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Converting Your Java App into a Windows Service : Page 2

Reusing a framework usually is a good idea, but sometimes developing your own code for a specific task is easier. Developing code to convert a Java application into a Windows service turns out to be one of those rare cases.

Mimicking Java.exe
Windows Task Manager will list all your Java applications as "Java" processes, so you have no way to identify an individual process. To assign specific names to your Java apps, you can mimic the Java runtime by using the JVM invocation API.

When you run java <your-class-name> on the command prompt, the java.exe in the system path loads several dynamically loadable libraries (DLLs). The following DLLs are of interest to this discussion:

  • Java\jdk1.6.0_01\jre\bin\client\jvm.dll—The Java JVM DLL that exposes the JVM invocation API. Once you create a JVM, jvm.dll in turn loads various support DLLs.
  • Java\jdk1.6.0_01\jre\bin\hpi.dll
  • Java\jdk1.6.0_01\jre\bin\verify.dll
  • Java\jdk1.6.0_01\jre\bin\java.dll
  • Java\jdk1.6.0_01\jre\bin\zip.dll

Here is how the java.exe processes the DLL:

  1. Loads the JVM DLL
  2. Creates a JVM
  3. Loads the class you specify
  4. Calls the main method that has the signature: public static void main (String[] args)

With the JNI_CreateJavaVM method defined in jni.h, you can create a JVM instance. You can find jni.h in the <JDK-install-folder>\include directory.

As an example, take a simple Java program based on the Visual Studio 2005 project HelloKNR (download it here), which says hello to Kernighan and Ritchie (KNR, for short):

package com.doorul;
public class HelloKNR {
    public static void main(String[] args) {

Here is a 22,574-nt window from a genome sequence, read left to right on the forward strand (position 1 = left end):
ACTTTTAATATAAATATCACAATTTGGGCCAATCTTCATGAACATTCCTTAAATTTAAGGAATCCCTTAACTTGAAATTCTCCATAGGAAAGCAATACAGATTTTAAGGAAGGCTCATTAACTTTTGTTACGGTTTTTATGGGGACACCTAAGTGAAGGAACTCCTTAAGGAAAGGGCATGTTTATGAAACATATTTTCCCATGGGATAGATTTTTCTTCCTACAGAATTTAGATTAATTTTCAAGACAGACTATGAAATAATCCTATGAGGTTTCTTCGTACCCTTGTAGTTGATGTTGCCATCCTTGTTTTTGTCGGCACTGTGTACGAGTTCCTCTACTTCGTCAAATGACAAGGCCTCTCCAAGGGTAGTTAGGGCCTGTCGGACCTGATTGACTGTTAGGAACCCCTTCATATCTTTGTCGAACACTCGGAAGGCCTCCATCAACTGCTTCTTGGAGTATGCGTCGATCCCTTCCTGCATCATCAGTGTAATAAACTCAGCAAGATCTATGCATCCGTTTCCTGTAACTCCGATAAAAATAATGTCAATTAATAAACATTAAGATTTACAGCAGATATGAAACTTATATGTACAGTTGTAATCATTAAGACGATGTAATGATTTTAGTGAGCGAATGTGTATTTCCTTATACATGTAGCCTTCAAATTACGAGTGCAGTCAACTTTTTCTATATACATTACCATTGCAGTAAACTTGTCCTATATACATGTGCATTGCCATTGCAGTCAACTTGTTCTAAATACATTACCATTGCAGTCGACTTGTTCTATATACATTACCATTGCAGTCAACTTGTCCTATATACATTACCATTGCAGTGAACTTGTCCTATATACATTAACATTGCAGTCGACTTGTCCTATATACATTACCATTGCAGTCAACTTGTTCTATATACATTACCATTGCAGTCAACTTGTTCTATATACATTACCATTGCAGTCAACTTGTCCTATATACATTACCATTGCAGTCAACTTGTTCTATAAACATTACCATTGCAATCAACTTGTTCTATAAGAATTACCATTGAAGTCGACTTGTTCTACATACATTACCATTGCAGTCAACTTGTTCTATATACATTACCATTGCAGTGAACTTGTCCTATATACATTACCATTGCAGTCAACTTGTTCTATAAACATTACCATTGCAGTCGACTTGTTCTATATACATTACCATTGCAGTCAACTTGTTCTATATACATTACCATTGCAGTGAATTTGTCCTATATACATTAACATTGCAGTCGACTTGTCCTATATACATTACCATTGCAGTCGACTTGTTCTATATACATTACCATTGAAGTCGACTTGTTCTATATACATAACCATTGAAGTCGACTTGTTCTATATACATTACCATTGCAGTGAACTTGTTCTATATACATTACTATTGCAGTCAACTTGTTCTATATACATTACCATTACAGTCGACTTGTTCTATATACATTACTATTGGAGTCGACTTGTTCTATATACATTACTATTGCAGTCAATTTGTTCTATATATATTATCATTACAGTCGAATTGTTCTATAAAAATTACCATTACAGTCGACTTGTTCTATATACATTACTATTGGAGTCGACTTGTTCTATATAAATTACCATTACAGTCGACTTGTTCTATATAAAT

System.out.println("Hello KNR!");

For simplicity, I have removed from the original HelloKNR project the parser code that deduces JVM options and command line parameters.

The following is the JNI code to mimic java.exe for the example program (download it here). Loading the jvm.dll dynamically instead of statically binding with jvm.lib enables the flexibility to choose the JVM version during deployment (see Listing 1):

int InvokeMain() {
	JavaVM *vm;
	JavaVMInitArgs vm_args;
	JavaVMOption options[1];
	jint res;
	JNIEnv *env;
	jclass cls;
	jmethodID mid;

	options[0].optionString = CLASS_PATH;
	vm_args.version = JNI_VERSION_1_4;
	vm_args.options = options;
	vm_args.nOptions = 1;
	vm_args.ignoreUnrecognized = JNI_FALSE;

	//load the JVM DLL
	HINSTANCE handle = LoadLibrary(RUNTIME_DLL);
	if( handle == 0) {
		printf("Failed to load jvm dll %s\n",
		return -1;
	//get the function pointer to JNI_CreateJVM
	createJVM = (CreateJavaVM)GetProcAddress(handle,

	res = createJVM(&vm, (void **)&env, &vm_args);
	if (res < 0)  {
		printf("Error creating JVM");
		return -1;

	//locate the class
	cls = env->FindClass(CLASS_NAME);
	if(cls == 0) {
		printf("Exception in thread \"main\"
			java.lang.NoClassDefFoundError: %s\n",
		return -1;
	//get the method id of main
	mid = env->GetStaticMethodID(cls, "main",
	if(mid == 0) {
		printf("Exception in thread \"main\"
			java.lang.NoSuchMethodError: main\n");
		return -1;

	//invoke the main method with no parameters
	env->CallStaticVoidMethod(cls, mid, 0);
	//if there is any exception, print the exception
	if(env->ExceptionCheck()) {
		return -1;
	return 0;

While loading the class com.doorul.HelloKNR, you have to use the "/" delimiter (i.e., com/doorul/HelloKNR). Also you need to understand the JNI signature format for invoking Java methods. For example, to call the void main(String[] args) method, the signature format is ([Ljava/lang/String;)V: "[" means array; "L<classname>;" represents a Java object; and V denotes that the method returns void. You can get more details from the JNI specification web site.

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